Anti-LGBT, Anti-Public Ed Lawmakers Already Baring Their Fangs at Texas Capitolby
In just the second day of the 2017 Texas legislative session, far-right lawmakers are already demonstrating their contempt for LGBT people and public schools.
As the House debated rules for the session today, state Rep. Matt Schaefer, R-Tyler, proposed a nasty rule barring transgender people from using multi-occupancy Capitol restrooms that are consistent with their gender identity. Schaefer eventually withdrew his proposed regulation after state Rep. Charlie Geren, the Republican chairman of the House Administration Committee, objected that it was out of order and that the State Preservation Board sets rules on Capitol restrooms.
But Schaefer’s effort was just part of an increasingly vicious and mean-spirited campaign by far-right politicians to demonize and discriminate against LGBT people. In fact, we have seen dozens of anti-LGBT discrimination bills filed over the past two Texas legislative sessions. We’re expecting more in the next few weeks.
Last week Republican Lt. Gov. Dan Patrick and state Sen. Lois Kolkhorst, R-Brenham, announced the filing of a bill that would similarly discriminate against transgender people in public restrooms across the entire state. Patrick continues to repeat falsehoods in defense of the bill. For example, he suggests — without any evidence — that the discrimination bill would protect public safety. Yet scores of cities and states have enacted laws barring discrimination against transgender people in public accommodations, and none have reported public safety problems as a result.
In a more symbolic move today, we also saw the right’s contempt for public education. State Rep. Jeff Leach, R-Plano, proposed renaming the House Public Education Committee to simply the Education Committee. As Dallas Morning News reporter Bob Garrett tweeted, Leach argued that “we don’t have a Private Education Committee or a Home Schooling Committee.”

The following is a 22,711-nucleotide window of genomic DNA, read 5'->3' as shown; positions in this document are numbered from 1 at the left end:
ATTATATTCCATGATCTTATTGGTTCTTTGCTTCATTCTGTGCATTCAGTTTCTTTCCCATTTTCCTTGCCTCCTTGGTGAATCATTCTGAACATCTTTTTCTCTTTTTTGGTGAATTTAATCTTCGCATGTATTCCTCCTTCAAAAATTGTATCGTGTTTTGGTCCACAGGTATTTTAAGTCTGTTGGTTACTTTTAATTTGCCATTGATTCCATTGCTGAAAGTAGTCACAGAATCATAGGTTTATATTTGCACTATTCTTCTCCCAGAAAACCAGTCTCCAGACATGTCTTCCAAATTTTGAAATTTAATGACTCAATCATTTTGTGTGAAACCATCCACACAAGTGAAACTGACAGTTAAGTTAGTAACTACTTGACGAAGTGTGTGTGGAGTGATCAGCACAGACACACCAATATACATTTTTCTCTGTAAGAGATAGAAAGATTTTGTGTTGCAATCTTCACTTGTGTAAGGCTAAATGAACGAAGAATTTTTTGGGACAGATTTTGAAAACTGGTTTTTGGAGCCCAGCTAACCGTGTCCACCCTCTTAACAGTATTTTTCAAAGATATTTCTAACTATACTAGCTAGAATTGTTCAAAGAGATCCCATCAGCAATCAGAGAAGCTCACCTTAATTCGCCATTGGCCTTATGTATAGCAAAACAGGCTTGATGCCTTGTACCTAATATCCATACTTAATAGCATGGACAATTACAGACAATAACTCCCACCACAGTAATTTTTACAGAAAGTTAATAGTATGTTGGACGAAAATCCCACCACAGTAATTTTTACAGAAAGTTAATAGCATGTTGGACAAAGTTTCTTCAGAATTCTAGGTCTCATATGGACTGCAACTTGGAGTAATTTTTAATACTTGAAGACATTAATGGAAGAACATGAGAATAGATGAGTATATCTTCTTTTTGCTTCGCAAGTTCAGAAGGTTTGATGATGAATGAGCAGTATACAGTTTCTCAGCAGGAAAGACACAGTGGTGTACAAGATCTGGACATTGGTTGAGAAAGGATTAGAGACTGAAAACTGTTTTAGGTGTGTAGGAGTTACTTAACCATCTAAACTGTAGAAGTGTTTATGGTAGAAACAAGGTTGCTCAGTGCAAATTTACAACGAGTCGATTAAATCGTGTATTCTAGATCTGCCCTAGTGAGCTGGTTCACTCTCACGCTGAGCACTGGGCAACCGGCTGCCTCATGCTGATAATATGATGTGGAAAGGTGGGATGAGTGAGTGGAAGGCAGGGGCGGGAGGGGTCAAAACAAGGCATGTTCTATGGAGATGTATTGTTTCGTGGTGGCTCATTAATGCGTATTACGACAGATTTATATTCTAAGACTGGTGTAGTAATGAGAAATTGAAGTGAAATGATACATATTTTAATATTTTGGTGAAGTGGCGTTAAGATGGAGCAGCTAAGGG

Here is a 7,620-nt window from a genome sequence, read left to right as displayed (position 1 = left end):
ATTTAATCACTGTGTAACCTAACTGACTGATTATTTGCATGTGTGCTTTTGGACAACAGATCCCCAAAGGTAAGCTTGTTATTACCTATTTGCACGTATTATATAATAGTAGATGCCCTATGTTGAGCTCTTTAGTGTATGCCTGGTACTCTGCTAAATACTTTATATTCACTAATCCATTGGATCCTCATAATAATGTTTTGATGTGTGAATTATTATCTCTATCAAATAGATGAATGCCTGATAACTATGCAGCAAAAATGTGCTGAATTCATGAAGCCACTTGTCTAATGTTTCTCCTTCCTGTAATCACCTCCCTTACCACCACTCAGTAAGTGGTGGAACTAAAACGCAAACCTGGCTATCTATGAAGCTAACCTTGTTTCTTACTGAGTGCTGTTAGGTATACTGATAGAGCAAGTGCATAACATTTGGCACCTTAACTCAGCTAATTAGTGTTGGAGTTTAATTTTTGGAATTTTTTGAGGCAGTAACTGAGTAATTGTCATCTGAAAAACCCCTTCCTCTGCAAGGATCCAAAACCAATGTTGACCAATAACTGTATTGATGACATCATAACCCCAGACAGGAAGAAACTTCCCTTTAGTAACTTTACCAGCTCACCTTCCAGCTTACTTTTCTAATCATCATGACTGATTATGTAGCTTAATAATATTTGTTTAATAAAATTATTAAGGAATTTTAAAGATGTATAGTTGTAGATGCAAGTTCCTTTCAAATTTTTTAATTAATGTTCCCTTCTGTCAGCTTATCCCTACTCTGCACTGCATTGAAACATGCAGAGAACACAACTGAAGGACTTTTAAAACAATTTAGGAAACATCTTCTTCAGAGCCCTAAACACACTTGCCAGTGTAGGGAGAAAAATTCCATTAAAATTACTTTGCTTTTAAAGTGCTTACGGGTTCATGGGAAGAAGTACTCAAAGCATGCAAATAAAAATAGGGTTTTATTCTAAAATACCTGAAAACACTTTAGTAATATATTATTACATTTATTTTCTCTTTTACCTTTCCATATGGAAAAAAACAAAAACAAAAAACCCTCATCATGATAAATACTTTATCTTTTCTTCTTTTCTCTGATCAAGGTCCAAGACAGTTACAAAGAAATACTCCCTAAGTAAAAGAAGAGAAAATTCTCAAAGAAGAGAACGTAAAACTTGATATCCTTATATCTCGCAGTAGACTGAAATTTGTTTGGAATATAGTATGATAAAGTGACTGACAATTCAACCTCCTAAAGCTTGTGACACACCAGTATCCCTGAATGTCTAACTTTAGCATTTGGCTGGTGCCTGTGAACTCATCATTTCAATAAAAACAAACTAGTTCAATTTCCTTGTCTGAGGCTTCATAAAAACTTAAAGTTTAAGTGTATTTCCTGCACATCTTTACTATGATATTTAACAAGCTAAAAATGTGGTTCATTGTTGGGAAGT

But the Texas Constitution doesn’t require the Legislature to establish private and home schools. It does require the Legislature to establish and pay for a system of free, public schools.
Like Schaefer, Leach withdrew his proposal. But it’s certainly no surprise that he offered it in the first place. He and other anti-public education lawmakers, like Lt. Gov. Patrick, support diverting tax dollars from public schools to subsidize private and religious schools (as well as homeschoolers). In fact, Patrick has held desperately needed education finance reform hostage to the passage of a publicly funded private school voucher scheme. A few years ago he even went to an Austin private school to push vouchers as part of his proposed education “reforms.”
As we said, we’re just two days into the current legislative session in Texas and already seeing anti-LGBT and anti-public education lawmakers bare their fangs.